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Still, in Saratov he attended a seven-year “children's music school” along with regular classes—where he discovered his knack for science, like his mother, a microbiologist, and his father, an expert on water ecosystems. Soon, the time came for him to choose between science and music. “As both my parents were from the scientific world, it happened that I chose science.”
When he began as a student at Moscow State University in 1967, however, he discovered that studying science didn't mean giving up his violin. That same year, the university established a chamber orchestra, and Konstantinov signed up. He was placed in the last stand of violins.
Over the next 10 years, he moved up, seat by seat, to the front of the 15-person orchestra—eventually becoming the “konzertmeister” of the first violins. In 1991, he took over as director. Among the university scientists playing in the orchestra, four are from Konstantinov's research group, which studies how cells harvest energy from oxygen molecules.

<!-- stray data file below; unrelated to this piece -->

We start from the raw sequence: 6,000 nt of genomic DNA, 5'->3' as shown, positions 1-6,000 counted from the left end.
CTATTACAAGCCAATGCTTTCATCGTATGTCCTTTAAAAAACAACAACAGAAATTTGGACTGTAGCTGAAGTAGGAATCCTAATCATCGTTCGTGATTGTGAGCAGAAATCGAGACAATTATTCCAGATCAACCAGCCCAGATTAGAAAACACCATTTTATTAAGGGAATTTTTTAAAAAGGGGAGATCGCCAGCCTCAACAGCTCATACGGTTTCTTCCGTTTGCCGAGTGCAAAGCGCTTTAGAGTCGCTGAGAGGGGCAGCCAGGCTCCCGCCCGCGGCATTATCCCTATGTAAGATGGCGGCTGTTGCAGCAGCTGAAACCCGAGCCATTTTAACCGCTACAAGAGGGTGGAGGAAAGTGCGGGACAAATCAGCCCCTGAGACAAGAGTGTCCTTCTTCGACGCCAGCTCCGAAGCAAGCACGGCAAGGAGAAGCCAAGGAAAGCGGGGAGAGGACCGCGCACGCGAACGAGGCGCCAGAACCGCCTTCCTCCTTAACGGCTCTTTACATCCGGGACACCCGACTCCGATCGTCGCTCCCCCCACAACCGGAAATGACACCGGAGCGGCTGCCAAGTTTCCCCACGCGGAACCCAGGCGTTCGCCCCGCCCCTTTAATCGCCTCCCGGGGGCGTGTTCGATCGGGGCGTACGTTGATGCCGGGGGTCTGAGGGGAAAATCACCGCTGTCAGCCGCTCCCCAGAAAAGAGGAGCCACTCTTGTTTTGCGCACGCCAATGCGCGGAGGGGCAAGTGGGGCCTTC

While the orchestra occasionally plays for university events—including a ceremony for HHMI President Tom Cech a few years ago—his fondest performances are those in which singers join the orchestra. In 1995, they teamed up with a popular philharmonic ensemble to perform odes and semi-operas by English composer Henry Purcell and oratorias by Italy's Alessandro Scarlatti. These performances included both singing and speaking parts.
Coordinating the musicians with the singers offered Konstantinov a new challenge. The results—the first authentic performances of many of these masterpieces in Russia—were well worth it, he says.
Photo: David Rolls